Team Members included Tobin Abraham, Joseph Abrokwa, Elvin Chirackal, Joseph Cochran, Lorenzo Guerrero, Grace Anne Muller, and Tim Ryan. They were advised by Part-Time Lecturer and Tennenbaum Institute Principal Research Engineer Douglas Bodner.
Finalist team “Can’t Stop, Won’t Stop, Bus Stop” worked with the Atlanta Department of Transportation (ATLDOT), a recently formed government entity tasked with promoting transportation infrastructure. The team worked to provide ATLDOT with a data-driven methodology to allocate funding to bus stop improvements and a platform for closer collaboration with MARTA. Only 7% of bus stops (out of nearly 4,000) in Atlanta have shelters, which provide riders with proper seating, protection from weather, and ADA accessibility. The team’s solution combines process design with an interactive web tool and a greedy heuristic web app. Through the team’s solution, an additional 1.5 million trips per year will now originate at a sheltered stop. The City of Atlanta voted to back the project with a $3.4 million non-fungible funding source, and the team will present their design to the new mayor in January.
Team members included Soobin Baek, Aaron Brown, Ananya Ghose, Sanghwa Lee, Sung Kyu Lee, Alea Legg, Hetu Patel, Tejas Santanam. They were advised by ISyE Lecturer Gamze Tokol-Goldsman.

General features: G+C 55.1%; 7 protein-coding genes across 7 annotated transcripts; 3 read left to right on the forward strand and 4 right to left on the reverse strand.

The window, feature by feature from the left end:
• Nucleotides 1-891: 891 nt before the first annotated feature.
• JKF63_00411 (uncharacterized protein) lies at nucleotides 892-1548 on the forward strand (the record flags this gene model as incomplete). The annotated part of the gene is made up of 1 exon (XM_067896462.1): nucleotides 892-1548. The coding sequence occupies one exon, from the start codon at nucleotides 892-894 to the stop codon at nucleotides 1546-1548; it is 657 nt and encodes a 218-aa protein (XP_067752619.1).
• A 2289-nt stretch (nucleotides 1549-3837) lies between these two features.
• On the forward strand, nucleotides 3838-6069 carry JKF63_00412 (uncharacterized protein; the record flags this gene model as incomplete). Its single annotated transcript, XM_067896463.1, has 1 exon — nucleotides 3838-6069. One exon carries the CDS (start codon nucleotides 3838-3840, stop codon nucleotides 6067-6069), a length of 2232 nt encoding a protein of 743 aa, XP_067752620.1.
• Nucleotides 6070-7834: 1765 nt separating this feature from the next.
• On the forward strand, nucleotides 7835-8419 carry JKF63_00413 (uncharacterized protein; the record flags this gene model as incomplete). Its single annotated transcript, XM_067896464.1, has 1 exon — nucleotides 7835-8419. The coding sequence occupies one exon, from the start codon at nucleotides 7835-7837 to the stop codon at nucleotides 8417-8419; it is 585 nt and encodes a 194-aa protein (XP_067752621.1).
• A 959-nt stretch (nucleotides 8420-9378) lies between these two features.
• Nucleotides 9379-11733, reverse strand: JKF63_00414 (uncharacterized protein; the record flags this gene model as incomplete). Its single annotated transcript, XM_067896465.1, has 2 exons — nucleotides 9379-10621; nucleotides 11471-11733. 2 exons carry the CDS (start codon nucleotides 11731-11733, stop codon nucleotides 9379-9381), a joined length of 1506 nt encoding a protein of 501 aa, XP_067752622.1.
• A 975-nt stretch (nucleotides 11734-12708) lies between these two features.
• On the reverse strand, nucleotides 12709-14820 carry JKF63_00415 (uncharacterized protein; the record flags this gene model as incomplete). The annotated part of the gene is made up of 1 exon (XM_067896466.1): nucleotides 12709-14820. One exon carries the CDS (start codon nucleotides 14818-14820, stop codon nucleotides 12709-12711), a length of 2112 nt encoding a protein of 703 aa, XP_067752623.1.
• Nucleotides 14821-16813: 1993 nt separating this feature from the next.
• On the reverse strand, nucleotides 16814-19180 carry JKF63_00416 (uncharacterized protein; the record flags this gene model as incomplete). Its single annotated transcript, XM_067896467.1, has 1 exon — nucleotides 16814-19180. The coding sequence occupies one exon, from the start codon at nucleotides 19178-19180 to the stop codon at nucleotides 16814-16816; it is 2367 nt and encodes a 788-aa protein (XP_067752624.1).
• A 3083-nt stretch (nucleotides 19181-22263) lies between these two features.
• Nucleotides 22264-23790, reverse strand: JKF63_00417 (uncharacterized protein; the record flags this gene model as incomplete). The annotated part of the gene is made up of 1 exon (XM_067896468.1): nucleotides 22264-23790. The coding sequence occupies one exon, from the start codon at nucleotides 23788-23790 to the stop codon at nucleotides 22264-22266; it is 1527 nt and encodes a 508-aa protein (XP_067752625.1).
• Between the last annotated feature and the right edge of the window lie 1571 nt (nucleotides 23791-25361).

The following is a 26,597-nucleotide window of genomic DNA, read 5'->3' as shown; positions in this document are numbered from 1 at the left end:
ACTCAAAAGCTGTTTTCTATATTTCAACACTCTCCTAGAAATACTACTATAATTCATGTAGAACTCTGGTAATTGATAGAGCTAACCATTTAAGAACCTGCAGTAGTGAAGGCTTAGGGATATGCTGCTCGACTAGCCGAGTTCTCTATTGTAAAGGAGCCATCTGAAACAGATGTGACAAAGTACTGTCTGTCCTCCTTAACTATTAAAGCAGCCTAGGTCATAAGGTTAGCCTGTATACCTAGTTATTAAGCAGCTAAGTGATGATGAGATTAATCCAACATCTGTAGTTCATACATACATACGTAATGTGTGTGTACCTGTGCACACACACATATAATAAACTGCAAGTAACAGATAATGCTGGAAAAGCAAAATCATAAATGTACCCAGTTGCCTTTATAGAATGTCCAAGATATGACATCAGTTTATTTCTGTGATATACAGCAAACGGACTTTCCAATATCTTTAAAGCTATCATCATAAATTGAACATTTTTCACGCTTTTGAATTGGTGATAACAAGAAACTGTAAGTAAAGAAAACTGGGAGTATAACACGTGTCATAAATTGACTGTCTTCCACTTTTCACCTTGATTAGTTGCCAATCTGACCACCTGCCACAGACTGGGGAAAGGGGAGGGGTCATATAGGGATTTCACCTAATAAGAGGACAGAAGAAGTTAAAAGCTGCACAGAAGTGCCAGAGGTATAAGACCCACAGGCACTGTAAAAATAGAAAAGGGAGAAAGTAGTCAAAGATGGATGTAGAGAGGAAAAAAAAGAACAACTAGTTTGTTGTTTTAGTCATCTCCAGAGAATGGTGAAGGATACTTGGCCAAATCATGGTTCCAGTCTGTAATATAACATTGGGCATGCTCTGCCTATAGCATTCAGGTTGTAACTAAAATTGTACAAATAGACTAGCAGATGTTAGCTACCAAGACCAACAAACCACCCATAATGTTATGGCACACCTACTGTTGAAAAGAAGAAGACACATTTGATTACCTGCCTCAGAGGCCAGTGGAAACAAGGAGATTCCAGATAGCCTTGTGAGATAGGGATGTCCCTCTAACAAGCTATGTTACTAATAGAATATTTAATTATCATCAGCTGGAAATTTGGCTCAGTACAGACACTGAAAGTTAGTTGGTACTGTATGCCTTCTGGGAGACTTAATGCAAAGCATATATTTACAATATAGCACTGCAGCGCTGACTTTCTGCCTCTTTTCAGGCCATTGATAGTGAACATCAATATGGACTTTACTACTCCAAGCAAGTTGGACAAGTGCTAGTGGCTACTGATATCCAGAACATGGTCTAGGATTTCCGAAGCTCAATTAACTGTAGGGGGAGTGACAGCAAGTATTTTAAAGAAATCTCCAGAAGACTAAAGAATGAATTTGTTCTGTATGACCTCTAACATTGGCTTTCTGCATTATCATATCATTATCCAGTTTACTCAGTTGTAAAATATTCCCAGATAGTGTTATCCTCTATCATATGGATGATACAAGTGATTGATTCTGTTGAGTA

Finalist team “Keep it Simply” worked with The Coca-Cola Company to minimize the overall cost of the distribution network of two recently acquired dairy brands: Fairlife and Simply Oat & Almond. The team provided a data-driven method of formulating network expansion plans and determining safety stock levels by building and validating a mathematical optimization model that recommends not only the optimal distribution center (DC) opening location and timeline, but also the capacity expansion and safety stock level at each DC over a given horizon. This provided an annual value of several million dollars across the two dairy brands. To help Coca-Cola design the network expansion of any brand in the future, the team generalized the model to a standardized template wrapped within a user-friendly graphical user interface with three different model options.
Team Members included Joseph Chanin, Yizhi Huang, Minrui Liang, Yufei Liu, Naren Reddy, Xinran Yu, and Emily Zhang. They were advised by Leo and Louise Benatar Early Career Professor and Associate Professor Alejandro Toriello.
In addition, two teams received honorable mentions and were contenders for the Best of ISyE Senior Design.
Team “Panic! at the Cisco” worked with Cisco on its Printed Circuit Board Assembly Component Allocation. Team Members included Anjana Anandkumar, Udisha Bhattacharyya, Grace Gilpatric, Katie Landers, Kat Pospichel, Briana Sims, Tan Tanthien, and Anna (Tu) Vu. They were advised by William W. George Chair and Professor Pinar Keskinocak.
Team “The Bee’s Knees” worked with Smith + Nephew on its production planning. Team Members included Leon Breaux, Sara Costello, Emma Jones, James McGregor, Georgia Warnock, and Delaney Wastler. They were advised by ISyE Lecturer Ethan Lee.